I've just uploaded the very first song I recorded using only open source tools, and I'm quire excited (and scared! ) to share this here. It's a demo of the instrumental version of a song I wrote called "I'll be back for you": instrumental because it's actually supposed to be a "regular" song, but I have only sketched the vocal lines so far (in the refrain, mostly), so that will only come back later. The idea was to write a "progressive metal" kind of song, even though I guess the only prog parts left in there are a couple of tempo changes, and it ended up much more "catchy" especially in the refrain, but I like the result anyway!
There are also a couple of parts I should really re-record, but for a first complete example I think it works already. You can listen to it on SoundCloud:
Everything was recorded using Ardour, and you can find the setup for the different instruments below. Apologies if I'm adding these many details, but I'm really interested in feedback from you guys, especially considering it's my first experience with many of these tools, and so I'd like to know what you feel about the end result and some of my choices.
- Drums were written using Hydrogen, and played with the YamahaVintageKit. I'm not a drummer, and I guess that you can tell from what will probably sound like weird choices for some patterns or fills... Anyway, I added some reverb in Ardour, and a compressor, both using Calf: I'm completely new to this, but I found some tips online and I tried to follow those.
- The bass is not really a bass either, as I don't own one. I used the "Bass" preset in Rakarrack and used my guitar instead. I found out that it doesn't sound that bad if you stick to the 6th string (if you play the same note on the 5th you do notice), which made playing some parts a bit weird but I think the end result wasn't bad. In Ardour I just added a "Calf Crusher" for a bit of distortion, as I had a distinct sound in mind that I wanted to try and replicate (check 0:50 of this song by Hamferd if you're curious, https://www.youtube.com/watch?v=zqH_2pi25rw if you're curious). Pretty sure I'm not even close, but I do like how it sounds in the verse.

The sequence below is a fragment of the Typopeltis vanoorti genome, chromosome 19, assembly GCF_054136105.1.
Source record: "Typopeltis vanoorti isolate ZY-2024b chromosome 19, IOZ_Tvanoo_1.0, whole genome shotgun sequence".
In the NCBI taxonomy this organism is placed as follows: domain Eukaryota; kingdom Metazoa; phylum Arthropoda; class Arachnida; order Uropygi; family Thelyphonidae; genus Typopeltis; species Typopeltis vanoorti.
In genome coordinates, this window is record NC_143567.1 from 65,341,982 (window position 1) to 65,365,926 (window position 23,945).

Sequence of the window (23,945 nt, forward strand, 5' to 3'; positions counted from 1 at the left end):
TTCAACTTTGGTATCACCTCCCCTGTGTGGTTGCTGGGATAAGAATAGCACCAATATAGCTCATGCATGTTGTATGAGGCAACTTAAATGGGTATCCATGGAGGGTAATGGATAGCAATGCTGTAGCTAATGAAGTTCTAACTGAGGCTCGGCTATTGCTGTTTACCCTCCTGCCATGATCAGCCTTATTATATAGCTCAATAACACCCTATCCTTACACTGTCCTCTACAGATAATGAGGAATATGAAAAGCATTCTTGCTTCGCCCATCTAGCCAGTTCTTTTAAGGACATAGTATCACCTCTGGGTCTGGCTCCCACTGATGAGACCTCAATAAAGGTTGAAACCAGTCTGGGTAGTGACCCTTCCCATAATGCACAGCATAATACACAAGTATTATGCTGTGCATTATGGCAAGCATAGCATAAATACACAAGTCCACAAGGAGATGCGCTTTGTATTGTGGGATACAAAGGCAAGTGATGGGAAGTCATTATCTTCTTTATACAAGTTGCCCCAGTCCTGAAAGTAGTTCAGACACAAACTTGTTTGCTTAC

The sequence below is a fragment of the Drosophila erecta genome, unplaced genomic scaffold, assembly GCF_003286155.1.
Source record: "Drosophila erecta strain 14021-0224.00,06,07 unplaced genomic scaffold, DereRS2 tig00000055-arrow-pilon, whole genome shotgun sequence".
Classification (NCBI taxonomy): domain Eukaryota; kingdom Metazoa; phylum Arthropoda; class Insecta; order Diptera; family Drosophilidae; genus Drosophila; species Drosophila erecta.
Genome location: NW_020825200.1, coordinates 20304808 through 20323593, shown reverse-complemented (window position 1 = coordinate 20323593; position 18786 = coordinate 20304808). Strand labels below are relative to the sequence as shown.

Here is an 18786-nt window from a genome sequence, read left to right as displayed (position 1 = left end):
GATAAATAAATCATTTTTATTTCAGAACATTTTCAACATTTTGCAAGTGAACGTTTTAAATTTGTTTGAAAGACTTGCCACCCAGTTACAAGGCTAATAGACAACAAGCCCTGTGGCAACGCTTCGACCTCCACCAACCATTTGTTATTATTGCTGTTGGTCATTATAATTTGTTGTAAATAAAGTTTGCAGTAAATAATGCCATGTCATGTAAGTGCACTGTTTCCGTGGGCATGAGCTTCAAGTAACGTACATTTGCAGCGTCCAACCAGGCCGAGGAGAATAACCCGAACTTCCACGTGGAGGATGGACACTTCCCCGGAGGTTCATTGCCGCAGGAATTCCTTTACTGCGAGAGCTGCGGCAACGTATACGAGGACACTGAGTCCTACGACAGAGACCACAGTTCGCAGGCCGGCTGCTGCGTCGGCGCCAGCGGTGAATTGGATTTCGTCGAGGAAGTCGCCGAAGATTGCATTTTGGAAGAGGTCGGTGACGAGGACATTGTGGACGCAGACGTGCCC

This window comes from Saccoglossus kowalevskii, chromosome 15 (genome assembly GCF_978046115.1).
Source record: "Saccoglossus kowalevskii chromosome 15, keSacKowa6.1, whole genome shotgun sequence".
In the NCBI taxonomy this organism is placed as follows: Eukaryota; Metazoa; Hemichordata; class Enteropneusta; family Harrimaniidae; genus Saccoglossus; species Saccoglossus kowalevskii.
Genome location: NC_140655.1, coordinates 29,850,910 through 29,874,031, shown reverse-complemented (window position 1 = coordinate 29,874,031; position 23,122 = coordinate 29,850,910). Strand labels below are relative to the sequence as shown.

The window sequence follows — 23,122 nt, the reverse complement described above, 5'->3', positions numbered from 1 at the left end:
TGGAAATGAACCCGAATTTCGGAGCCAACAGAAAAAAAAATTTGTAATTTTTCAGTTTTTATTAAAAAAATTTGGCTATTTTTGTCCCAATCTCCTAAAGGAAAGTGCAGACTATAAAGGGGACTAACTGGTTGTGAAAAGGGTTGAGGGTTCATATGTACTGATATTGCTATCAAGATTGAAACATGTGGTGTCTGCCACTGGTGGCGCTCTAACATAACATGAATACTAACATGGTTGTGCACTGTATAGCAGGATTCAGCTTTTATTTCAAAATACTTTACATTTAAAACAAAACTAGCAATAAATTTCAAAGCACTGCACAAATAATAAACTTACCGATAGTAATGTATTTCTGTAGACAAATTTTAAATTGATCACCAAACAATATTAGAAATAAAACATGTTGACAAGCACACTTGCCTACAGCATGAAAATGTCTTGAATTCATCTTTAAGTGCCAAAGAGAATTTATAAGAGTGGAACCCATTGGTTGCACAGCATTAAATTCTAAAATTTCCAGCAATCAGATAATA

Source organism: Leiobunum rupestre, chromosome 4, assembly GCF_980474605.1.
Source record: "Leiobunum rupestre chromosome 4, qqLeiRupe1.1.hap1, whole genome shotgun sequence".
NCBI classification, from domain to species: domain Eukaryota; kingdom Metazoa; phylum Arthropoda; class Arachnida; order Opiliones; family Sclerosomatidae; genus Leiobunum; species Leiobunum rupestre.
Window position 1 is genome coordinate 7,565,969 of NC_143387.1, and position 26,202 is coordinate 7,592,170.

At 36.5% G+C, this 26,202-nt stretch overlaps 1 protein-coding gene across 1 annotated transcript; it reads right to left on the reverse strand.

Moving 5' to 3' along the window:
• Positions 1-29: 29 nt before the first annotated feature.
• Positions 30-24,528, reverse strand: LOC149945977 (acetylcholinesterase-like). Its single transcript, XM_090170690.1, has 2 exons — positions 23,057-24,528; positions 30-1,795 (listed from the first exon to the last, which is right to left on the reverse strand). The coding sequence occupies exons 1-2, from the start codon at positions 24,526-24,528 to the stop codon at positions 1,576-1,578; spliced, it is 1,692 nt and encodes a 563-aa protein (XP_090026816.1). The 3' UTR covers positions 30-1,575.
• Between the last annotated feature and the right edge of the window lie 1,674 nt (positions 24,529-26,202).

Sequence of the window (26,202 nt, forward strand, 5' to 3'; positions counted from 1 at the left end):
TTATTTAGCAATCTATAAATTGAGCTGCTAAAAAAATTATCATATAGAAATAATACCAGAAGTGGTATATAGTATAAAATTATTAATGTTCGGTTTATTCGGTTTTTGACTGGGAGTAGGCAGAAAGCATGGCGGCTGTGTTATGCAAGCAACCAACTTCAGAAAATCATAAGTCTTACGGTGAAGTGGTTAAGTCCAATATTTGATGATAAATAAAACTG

- All guitars were recorded using my beloved Mexican Fender Stratocaster HSS. I've been out of practice for a while (you'll notice from how I struggle with the solo ) but I had a ton of fun!
- For the main riff I wanted something quite heavy: I struggled a bit finding something I really liked in Guitarix, but I ended up with the "Running Wild / rogues" preset, and I think it has quite the punch.
- For the clean guitar in the verse, I used the "Succulent Clean" preset from Rakarrack, which I really like: there were some alternatives I considered ("Clean Swirl" is amazing too!), but I feel this sounded the best here.
- For the short Bridge and the Refrain, I used the "rock_heavy_rack / Dirt dry" preset in Guitarix: initially I thought about using the "rogues" preset here too, but it sounded too heavy for that, and "Dirt dry" had the right "miaow" in it
- I ended up using "Dirt dry" for the Solo as well, although played with the neck pickup instead of the neck humbucker, and with some reverb added in Ardour. I couldn't find a solo sound I liked in neither Guitarix nor Rakarrack, and I feel "Dirt dry" played its part nicely anyway.
- For the sparse keyboards you can hear in the verse, I used the "Soft Pad" in ZynAddSubFx (man, I love that tool!) driven by an Akai LPK25: which means I "played" keyboards too, but they're so basic I guess anyone could I usually write MIDI a lot (especially with Lilypond recently), but it seemed simpler to just play it here.